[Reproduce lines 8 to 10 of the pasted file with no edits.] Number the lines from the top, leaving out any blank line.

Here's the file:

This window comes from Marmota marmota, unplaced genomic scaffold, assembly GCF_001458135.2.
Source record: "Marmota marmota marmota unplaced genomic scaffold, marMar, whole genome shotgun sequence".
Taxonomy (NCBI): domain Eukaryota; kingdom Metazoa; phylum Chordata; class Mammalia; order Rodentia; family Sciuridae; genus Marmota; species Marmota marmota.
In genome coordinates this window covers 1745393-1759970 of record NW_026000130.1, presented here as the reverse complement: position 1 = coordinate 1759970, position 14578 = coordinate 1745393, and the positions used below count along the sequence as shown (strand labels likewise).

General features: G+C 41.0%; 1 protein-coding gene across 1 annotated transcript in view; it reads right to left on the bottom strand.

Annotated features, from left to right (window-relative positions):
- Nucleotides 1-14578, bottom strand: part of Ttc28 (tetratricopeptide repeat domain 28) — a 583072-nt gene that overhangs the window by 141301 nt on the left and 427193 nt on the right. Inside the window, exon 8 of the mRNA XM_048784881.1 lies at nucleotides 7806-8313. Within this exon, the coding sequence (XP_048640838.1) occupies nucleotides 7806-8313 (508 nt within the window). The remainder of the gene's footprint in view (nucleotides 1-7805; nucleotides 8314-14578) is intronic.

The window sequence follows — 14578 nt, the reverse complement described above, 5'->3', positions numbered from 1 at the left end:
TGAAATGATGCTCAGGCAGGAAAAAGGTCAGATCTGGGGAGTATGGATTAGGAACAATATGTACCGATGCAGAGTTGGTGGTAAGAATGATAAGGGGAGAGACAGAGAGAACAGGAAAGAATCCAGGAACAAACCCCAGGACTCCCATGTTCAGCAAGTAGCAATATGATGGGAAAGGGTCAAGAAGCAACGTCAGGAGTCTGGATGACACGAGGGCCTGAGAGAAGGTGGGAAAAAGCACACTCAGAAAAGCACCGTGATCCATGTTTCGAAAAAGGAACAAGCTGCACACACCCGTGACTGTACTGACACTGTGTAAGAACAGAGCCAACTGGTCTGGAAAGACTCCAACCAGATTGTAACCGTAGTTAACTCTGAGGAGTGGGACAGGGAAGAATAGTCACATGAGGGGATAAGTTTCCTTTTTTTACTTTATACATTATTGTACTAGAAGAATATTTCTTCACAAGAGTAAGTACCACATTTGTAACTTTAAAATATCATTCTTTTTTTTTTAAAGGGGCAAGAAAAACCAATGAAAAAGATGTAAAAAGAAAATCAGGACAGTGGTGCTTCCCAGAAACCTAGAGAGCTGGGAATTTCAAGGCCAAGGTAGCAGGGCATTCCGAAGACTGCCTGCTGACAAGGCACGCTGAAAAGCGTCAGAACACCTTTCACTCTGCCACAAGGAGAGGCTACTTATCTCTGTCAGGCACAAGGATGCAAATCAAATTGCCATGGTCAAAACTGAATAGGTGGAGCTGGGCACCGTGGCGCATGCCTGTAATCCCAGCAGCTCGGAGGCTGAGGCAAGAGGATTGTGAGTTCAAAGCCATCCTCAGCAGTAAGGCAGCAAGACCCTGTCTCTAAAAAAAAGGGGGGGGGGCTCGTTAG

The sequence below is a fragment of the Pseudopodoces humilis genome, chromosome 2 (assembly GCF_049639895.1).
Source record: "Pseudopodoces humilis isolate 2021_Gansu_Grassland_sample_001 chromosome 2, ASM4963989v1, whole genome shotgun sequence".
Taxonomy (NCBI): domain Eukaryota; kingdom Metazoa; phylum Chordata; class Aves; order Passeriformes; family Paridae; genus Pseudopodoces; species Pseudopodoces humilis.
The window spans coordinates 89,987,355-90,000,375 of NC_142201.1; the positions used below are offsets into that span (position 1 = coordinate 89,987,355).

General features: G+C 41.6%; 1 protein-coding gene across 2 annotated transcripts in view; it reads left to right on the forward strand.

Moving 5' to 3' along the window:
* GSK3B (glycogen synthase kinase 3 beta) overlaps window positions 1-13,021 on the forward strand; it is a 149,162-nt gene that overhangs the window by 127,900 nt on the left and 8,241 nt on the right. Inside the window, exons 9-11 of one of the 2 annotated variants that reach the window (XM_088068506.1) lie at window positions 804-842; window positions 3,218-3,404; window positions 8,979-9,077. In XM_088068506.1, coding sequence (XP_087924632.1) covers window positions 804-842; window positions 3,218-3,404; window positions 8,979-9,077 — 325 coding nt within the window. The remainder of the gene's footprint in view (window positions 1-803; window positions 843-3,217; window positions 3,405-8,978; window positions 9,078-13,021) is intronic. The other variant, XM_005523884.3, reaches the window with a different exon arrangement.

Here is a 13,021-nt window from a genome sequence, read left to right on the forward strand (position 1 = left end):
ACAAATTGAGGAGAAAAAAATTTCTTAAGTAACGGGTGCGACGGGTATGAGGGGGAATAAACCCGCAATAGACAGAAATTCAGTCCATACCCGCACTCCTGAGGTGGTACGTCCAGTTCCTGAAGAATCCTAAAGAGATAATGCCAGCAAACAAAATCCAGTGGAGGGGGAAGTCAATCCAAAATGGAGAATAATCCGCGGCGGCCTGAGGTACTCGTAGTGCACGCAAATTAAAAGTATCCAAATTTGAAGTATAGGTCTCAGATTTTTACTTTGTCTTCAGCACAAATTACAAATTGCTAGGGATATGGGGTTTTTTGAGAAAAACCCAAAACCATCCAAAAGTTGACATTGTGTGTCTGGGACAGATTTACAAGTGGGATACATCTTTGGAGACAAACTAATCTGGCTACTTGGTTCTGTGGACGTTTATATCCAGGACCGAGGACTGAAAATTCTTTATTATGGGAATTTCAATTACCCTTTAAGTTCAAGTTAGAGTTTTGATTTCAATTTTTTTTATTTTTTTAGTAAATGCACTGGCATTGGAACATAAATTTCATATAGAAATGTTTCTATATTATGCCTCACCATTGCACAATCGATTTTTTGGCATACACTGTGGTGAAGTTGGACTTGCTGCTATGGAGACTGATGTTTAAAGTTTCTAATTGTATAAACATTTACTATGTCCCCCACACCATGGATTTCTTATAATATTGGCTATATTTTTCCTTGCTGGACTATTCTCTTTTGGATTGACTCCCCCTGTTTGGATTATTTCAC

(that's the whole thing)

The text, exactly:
The window sequence follows — 14578 nt, the reverse complement described above, 5'->3', positions numbered from 1 at the left end:
TGAAATGATGCTCAGGCAGGAAAAAGGTCAGATCTGGGGAGTATGGATTAGGAACAATATGTACCGATGCAGAGTTGGTGGTAAGAATGATAAGGGGAGAGACAGAGAGAACAGGAAAGAATCCAGGAACAAACCCCAGGACTCCCATGTTCAGCAAGTAGCAATATGATGGGAAAGGGTCAAGAAGCAACGTCAGGAGTCTGGATGACACGAGGGCCTGAGAGAAGGTGGGAAAAAGCACACTCAGAAAAGCACCGTGATCCATGTTTCGAAAAAGGAACAAGCTGCACACACCCGTGACTGTACTGACACTGTGTAAGAACAGAGCCAACTGGTCTGGAAAGACTCCAACCAGATTGTAACCGTAGTTAACTCTGAGGAGTGGGACAGGGAAGAATAGTCACATGAGGGGATAAGTTTCCTTTTTTTACTTTATACATTATTGTACTAGAAGAATATTTCTTCACAAGAGTAAGTACCACATTTGTAACTTTAAAATATCATTCTTTTTTTTTTAAAGGGGCAAGAAAAACCAATGAAAAAGATGTAAAAAGAAAATCAGGACAGTGGTGCTTCCCAGAAACCTAGAGAGCTGGGAATTTCAAGGCCAAGGTAGCAGGGCATTCCGAAGACTGCCTGCTGACAAGGCACGCTGAAAAGCGTCAGAACACCTTTCACTCTGCCACAAGGAGAGGCTACTTATCTCTGTCAGGCACAAGGATGCAAATCAAATTGCCATGGTCAAAACTGAATAGGTGGAGCTGGGCACCGTGGCGCATGCCTGTAATCCCAGCAGCTCGGAGGCTGAGGCAAGAGGATTGTGAGTTCAAAGCCATCCTCAGCAGTAAGGCAGCAAGACCCTGTCTCTAAAAAAAAGGGGGGGGGGCTCGTTAG

The sequence below is a fragment of the Pseudopodoces humilis genome, chromosome 2 (assembly GCF_049639895.1).